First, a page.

KINSHASA (Reuters) - Democratic Republic of Congo opposition leader Jean-Pierre Bemba filed his candidacy on Thursday for December’s presidential election, cementing an unlikely comeback after a decade in prison for war crimes.
Bemba returned to Congo on Wednesday to a hero’s welcome from tens of thousands of his supporters who lined the streets of the capital Kinshasa and chanted slogans against President Joseph Kabila.
His war crimes convictions at the International Criminal Court (ICC) in The Hague were unexpectedly quashed on appeal in May, and he could now pose a stern challenge to Kabila or his preferred successor in the long-delayed vote.
“I announce to you that I will be your candidate in the 2018 presidential election,” Bemba wrote on Twitter after submitting his candidacy at the national electoral commission headquarters.
It is not clear, however, if the courts will approve Bemba’s candidacy. Kabila’s ruling coalition said last week he should be excluded from the race due to a witness tampering conviction that was not annulled by the ICC.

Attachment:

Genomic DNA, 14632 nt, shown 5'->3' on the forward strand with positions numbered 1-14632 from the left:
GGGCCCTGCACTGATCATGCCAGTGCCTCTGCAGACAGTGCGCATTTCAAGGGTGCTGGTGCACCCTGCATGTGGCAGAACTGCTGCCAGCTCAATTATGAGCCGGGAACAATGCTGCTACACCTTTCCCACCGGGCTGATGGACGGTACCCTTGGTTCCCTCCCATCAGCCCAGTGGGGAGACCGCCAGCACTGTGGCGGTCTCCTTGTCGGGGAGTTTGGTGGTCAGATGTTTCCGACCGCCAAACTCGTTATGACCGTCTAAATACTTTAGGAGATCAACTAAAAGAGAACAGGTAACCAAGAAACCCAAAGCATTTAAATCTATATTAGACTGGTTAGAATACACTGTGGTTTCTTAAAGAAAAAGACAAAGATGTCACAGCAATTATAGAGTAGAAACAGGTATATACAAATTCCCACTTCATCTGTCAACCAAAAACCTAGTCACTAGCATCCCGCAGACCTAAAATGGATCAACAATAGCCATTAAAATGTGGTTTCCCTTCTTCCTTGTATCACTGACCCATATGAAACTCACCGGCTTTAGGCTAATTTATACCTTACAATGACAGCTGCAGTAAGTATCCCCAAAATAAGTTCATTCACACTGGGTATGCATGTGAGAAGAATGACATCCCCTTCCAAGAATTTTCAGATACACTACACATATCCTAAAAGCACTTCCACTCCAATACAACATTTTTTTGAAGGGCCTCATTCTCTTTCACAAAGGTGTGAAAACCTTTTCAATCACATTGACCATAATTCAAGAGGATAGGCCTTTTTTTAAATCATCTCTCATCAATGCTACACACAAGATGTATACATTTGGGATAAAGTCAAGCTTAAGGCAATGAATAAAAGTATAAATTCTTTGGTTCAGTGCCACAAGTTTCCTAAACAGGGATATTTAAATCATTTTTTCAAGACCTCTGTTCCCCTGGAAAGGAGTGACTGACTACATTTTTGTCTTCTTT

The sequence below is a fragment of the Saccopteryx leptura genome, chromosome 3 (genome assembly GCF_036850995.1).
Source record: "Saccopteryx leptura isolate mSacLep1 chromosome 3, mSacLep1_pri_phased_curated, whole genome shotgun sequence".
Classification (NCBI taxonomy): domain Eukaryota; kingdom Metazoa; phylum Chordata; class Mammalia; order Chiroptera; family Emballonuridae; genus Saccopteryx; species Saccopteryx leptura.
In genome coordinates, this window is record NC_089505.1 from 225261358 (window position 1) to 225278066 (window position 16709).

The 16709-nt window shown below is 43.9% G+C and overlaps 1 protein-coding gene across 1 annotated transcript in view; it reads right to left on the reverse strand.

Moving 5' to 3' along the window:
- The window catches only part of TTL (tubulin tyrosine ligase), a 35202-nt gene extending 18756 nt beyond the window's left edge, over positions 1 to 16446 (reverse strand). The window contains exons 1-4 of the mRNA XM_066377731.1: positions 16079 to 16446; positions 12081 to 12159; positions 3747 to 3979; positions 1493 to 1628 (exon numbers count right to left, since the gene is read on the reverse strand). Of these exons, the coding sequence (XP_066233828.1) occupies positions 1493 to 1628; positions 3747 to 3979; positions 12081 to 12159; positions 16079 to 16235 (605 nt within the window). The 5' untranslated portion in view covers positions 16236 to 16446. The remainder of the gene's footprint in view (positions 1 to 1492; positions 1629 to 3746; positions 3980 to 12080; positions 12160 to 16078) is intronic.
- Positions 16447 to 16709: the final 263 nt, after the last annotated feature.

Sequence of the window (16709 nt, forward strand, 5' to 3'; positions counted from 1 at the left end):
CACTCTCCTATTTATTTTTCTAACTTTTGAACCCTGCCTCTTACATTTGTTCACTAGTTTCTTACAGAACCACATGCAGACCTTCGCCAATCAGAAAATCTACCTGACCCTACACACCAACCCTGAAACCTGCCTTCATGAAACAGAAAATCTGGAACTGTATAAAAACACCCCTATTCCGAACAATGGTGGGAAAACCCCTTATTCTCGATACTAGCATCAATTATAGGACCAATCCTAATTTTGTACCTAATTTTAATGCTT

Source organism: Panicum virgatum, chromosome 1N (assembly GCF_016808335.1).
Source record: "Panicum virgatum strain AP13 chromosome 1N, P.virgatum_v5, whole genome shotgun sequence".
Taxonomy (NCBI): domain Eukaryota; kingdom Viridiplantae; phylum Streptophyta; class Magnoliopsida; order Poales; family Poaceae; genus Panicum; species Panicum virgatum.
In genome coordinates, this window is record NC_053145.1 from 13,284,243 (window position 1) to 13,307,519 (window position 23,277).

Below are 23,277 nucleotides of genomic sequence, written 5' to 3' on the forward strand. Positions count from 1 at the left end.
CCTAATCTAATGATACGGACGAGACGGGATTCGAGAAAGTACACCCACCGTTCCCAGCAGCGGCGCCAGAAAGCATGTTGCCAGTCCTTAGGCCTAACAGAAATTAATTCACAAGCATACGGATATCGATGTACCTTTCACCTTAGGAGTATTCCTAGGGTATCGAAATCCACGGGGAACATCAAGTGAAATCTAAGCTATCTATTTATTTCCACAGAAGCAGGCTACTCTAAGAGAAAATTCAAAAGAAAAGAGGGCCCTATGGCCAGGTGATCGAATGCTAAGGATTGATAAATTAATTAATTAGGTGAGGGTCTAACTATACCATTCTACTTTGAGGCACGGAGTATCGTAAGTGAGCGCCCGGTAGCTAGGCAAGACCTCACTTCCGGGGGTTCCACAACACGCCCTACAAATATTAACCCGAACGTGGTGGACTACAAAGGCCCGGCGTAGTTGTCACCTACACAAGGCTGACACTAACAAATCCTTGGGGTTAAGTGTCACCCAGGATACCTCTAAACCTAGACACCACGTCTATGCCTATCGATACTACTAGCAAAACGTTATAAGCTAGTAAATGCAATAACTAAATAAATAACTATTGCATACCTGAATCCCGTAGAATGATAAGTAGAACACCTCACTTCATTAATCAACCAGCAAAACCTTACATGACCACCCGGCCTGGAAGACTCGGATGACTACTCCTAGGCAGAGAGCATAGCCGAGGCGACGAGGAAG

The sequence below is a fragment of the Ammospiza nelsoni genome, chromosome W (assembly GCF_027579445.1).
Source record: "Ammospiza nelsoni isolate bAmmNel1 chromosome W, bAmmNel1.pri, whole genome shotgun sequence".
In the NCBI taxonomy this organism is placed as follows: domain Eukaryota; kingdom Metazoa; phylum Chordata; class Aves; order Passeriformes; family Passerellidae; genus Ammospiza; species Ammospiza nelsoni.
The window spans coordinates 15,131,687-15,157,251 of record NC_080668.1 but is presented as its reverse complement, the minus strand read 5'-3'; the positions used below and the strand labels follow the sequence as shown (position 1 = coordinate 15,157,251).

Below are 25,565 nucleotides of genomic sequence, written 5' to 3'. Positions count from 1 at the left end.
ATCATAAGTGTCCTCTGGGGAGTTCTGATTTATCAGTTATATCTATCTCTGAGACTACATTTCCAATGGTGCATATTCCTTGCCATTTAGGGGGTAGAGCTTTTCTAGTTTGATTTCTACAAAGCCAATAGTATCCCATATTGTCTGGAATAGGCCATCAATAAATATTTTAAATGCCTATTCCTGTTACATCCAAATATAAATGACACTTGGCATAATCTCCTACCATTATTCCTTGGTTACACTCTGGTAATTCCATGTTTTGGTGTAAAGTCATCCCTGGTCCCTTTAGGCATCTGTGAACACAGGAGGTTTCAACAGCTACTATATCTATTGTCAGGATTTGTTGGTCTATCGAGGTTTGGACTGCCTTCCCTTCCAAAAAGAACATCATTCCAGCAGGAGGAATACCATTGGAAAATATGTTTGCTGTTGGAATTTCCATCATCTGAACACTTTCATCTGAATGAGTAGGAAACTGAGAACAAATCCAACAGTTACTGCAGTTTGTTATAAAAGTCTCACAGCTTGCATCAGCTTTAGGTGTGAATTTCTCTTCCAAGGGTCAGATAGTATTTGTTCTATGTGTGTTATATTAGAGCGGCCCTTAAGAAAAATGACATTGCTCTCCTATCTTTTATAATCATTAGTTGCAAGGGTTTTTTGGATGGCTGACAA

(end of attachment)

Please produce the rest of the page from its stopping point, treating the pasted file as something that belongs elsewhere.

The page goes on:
Moreover, Kabila, in power since 2001, has refused to commit publicly to stepping down even though his mandate ran out in 2016. This has raised fears he will defy constitutional term limits and spark a violent backlash by the population and militia groups active in the country’s east.
Bemba was a warlord with a militia in northern Congo during the country’s second war, which began in 1998, and he also served as a vice president to Kabila for three years until 2006.
Another opposition hopeful, millionaire businessman and former provincial governor Moise Katumbi, said he plans to return to Congo on Friday after two years in exile but risks arrest due to a conviction for real estate fraud in 2016.
Government spokesman Lambert Mende said Katumbi has no authority to land in Congo and that he would be arrested if he arrives by commercial flight.
“The Attorney General of the Republic issued a mandate to arrest the fugitive Moise Katumbi, ordering his immediate arrest once on Congolese soil,” he said.
Reporting By Amedee Mwarabu; Writing by Aaron Ross; Editing by Edward McAllister/Mark Heinrich